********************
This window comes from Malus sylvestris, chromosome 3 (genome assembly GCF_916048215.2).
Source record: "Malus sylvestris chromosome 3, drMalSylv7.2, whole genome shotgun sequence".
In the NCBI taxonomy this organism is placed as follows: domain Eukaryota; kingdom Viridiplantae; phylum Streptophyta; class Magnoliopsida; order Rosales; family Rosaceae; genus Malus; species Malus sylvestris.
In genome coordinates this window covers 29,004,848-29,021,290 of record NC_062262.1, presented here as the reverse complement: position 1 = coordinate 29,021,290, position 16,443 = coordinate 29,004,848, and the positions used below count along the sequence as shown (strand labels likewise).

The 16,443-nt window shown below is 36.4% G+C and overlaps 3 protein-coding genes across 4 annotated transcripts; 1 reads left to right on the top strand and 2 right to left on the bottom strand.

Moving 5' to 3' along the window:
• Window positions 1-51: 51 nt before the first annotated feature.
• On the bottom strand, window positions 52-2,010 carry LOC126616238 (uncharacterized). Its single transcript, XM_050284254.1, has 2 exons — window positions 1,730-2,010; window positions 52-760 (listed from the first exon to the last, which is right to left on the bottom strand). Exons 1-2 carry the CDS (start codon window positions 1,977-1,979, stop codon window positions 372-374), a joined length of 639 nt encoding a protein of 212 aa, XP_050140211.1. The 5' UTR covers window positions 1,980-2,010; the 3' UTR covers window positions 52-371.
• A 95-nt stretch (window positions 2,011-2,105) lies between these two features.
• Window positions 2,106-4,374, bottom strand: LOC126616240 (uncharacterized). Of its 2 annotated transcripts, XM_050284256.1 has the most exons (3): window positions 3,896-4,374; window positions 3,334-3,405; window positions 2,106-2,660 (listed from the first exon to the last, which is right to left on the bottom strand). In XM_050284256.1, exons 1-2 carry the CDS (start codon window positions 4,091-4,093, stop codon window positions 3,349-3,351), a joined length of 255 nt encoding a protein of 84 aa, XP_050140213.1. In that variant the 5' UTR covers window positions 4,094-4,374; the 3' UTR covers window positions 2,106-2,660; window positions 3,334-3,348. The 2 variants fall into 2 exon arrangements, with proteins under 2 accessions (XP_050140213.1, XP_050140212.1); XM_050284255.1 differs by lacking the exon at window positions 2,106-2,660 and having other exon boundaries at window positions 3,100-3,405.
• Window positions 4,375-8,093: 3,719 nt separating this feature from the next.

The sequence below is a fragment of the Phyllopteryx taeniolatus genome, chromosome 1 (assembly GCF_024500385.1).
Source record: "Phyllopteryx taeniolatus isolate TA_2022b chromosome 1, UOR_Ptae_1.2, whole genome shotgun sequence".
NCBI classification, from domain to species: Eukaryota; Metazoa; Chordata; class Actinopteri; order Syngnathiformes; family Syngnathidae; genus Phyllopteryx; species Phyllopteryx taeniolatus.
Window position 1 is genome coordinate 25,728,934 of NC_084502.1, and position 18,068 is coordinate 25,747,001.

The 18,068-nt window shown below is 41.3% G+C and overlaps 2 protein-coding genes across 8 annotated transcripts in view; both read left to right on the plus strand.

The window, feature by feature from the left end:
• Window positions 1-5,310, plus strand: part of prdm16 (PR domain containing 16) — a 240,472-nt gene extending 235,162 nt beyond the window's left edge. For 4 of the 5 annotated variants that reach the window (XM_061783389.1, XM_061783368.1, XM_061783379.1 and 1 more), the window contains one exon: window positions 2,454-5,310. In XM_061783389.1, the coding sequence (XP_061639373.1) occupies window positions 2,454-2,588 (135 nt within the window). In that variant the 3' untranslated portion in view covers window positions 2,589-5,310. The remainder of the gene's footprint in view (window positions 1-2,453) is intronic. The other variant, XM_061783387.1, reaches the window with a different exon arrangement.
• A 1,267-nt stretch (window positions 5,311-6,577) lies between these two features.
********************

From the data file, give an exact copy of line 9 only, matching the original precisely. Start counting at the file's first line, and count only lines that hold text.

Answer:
• A 95-nt stretch (window positions 2,011-2,105) lies between these two features.